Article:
# What is FPU?

What is FPU?
FPU stands for Floating Point Unit and is part of computer chips or processors that is involved with arithmetic computations. It could also be a separate unit from the computer’s microprocessor setup, and may be called a “math co-processor” which is tasked to do quicker numeric calculations.

The floating point unit (FPU) is used by computer processors especially in mathematical calculations that are rather large and this may include logarithmic, exponential, and/or trigonometric functions. Or it may be quite simple as basic floating point arithmetic computations like addition, and multiplication. Computer processors also use FPU in number loading or storage and even in comparisons using several integers.

Many of computer processors in the past don’t have floating units in them, including the chips from Intel and Motorola in the early 1980s. Though some chips can handle arithmetic computations, they did it using ALU or Arithmetic Logic Unit. This is the part of the processor that can add or multiply binary values and can handle logical expressions using OR, AND, and XOR. Stored permanently in the ALU unit are the algorithms required for the logical and/or numeric calculations. For old computers without built-in FPUs on the microprocessor, one can download an FPU emulator on the web. This external program will be able to help with the mathematical and/or logical computations needed by the microprocessor, but it will not offer the same speed as those with FPU built-in.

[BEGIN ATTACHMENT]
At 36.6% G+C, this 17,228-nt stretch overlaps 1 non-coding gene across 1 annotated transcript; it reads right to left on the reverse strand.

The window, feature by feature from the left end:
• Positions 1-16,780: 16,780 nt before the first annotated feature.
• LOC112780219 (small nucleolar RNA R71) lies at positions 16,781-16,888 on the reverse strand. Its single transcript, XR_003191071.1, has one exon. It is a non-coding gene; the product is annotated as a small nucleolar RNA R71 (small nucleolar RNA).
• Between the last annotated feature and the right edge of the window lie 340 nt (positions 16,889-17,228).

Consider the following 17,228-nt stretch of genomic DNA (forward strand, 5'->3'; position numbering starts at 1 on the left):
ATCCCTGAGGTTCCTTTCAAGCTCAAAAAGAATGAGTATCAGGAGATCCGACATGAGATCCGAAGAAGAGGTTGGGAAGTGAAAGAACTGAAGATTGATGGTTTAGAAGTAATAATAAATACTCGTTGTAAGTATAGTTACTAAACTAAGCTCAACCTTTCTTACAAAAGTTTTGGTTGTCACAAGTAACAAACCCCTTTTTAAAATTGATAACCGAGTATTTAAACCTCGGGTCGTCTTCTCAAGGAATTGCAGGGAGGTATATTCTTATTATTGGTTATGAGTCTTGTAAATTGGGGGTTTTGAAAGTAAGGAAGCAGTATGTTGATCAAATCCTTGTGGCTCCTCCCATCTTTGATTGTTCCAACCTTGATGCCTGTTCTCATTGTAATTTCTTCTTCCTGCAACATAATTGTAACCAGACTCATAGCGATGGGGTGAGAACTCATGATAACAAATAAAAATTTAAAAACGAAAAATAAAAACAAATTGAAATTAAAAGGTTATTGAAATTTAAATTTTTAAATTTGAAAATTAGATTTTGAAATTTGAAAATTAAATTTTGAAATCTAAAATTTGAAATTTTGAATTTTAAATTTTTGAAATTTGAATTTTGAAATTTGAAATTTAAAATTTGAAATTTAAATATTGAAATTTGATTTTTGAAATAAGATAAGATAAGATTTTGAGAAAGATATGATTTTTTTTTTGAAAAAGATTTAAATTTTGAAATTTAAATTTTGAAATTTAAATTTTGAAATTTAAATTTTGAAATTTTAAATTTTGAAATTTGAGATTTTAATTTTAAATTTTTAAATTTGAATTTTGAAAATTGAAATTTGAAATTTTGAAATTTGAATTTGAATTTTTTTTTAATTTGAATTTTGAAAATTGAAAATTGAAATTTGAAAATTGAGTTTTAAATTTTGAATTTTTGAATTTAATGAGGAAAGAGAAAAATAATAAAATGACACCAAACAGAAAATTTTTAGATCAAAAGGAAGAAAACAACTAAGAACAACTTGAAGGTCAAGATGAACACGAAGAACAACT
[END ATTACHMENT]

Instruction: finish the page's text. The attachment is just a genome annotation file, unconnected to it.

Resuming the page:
Aside from basic math functions like adding, multiplying, subtracting, and dividing numeric values, a floating point unit (FPU) can also handle square root computations, logarithmic calculations, trigonometric processes, and scaling.

Today, many of Intel’s chips already have FPUs built-in. Having a floating point unit (FPU) on the microprocessor is said to make it run faster. It also allows for more accurate and precise mathematical calculations.

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## References :

[0]http://searchwinit.techtarget.com/definition/floating-point-unit
[1]http://www.helpwithpcs.com/courses/processor-basics.htm
[2]http://www.wisegeek.com/what-is-a-floating-point-unit.htm